Editor's note: Michael Murphey's name was misspelled in an earlier version of this story.
By studying a dealership's most loyal customers and marketing specifically to similar households that hadn't shopped there before, a Minnesota group not only increased sales but also generated significantly higher profits on the incremental volume.
Luther Automotive Group used a data-tool provider called Semcasting to mine one of its 35 dealerships' records for "high-lifetime value" customers. Semcasting combed through the data from Rudy Luther Toyota in Golden Valley, Minn., for customers who had purchased a vehicle and had it serviced there at least three times, then created a custom predictive model by evaluating more than 700 characteristics of those customers to find commonalities.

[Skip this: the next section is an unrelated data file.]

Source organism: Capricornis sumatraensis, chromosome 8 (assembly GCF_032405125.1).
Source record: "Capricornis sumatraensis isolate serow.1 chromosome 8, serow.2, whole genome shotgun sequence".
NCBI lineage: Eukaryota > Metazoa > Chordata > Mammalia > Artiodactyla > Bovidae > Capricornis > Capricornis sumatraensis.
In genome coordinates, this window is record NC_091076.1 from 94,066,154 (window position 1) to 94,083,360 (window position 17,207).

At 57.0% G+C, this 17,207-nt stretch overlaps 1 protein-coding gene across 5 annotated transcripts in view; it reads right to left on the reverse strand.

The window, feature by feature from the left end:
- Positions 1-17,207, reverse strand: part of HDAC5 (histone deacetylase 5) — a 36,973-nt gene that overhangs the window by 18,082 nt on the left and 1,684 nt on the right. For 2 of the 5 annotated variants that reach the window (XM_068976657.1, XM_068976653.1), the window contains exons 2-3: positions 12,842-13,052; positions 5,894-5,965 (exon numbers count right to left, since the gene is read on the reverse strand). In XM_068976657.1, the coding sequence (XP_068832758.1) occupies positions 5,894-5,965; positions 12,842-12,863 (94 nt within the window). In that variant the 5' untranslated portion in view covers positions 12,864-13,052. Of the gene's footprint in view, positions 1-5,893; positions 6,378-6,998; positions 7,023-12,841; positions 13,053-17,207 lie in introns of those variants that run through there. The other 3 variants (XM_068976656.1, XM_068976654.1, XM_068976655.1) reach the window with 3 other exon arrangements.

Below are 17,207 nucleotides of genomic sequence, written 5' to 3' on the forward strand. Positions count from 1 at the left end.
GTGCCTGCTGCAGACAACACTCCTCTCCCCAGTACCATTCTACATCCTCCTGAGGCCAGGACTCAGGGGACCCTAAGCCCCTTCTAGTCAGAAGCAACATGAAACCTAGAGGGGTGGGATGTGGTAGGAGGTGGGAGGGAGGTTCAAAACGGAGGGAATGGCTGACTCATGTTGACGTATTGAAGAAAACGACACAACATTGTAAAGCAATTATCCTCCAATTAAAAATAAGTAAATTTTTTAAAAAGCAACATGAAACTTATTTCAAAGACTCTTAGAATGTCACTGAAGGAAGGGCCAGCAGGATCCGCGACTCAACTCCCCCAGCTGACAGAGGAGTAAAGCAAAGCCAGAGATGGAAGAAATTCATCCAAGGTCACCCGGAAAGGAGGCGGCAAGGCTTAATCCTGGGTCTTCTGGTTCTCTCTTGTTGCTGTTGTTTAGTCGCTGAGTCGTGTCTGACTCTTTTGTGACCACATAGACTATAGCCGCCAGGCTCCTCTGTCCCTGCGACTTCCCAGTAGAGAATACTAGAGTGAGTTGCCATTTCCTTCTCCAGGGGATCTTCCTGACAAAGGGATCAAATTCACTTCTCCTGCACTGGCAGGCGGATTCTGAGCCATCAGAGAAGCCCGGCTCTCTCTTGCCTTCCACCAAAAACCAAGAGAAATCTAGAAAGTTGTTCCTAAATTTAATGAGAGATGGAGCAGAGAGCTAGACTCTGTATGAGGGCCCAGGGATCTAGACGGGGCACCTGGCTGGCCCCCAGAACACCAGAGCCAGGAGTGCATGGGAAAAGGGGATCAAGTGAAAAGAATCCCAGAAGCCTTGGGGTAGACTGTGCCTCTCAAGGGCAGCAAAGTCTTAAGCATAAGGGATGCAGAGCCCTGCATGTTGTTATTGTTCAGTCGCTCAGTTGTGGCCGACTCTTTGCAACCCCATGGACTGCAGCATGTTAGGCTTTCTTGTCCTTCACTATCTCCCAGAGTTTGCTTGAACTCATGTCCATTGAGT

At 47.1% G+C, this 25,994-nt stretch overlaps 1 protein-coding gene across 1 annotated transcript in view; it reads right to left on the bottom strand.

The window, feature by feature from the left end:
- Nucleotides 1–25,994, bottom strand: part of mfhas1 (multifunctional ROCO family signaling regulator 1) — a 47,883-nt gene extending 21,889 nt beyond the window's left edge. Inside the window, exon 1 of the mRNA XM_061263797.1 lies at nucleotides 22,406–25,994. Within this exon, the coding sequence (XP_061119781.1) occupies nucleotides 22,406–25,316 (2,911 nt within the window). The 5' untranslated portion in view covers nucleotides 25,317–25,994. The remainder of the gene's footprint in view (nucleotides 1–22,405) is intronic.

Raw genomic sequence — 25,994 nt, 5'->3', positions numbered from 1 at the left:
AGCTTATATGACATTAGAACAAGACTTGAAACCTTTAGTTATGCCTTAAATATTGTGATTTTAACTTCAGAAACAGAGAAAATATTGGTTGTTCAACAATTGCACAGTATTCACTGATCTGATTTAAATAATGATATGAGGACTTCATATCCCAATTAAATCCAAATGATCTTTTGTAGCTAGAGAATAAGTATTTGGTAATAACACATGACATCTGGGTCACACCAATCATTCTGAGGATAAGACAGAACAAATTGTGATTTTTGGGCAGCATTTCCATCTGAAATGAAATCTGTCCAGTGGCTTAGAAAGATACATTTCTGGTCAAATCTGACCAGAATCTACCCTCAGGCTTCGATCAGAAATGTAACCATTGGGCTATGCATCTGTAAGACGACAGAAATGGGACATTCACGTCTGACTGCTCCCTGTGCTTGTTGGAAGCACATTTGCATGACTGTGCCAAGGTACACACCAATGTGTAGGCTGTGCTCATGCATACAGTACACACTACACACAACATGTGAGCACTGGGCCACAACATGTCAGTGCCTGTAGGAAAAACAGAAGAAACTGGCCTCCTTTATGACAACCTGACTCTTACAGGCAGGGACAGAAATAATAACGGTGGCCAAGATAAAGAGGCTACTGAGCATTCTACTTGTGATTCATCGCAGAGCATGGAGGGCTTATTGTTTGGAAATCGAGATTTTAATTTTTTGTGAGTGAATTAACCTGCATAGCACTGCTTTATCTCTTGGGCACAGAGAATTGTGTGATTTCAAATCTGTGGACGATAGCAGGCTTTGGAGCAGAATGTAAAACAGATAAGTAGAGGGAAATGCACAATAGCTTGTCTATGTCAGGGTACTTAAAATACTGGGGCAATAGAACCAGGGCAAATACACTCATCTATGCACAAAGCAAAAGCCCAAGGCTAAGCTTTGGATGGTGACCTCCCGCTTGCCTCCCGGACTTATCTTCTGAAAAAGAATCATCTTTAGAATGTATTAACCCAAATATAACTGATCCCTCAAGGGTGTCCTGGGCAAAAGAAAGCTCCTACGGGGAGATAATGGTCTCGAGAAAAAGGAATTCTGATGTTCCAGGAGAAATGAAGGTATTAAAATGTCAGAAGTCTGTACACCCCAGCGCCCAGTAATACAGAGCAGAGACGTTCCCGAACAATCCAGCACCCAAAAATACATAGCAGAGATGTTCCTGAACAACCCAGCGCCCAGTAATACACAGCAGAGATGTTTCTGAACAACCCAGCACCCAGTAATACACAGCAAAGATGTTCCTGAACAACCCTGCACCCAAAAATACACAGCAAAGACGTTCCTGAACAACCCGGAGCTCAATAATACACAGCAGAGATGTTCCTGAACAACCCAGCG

"The model will look at geography, dispensable income, hobbies, subscriptions; it will look at participation in certain programs," Michael Murphey, general manager of automotive solutions at Semcasting, told Automotive News. "It's very much across the board. When I go into this situation, I never have any preconceived idea of what that model will look like by the time it comes out of the system."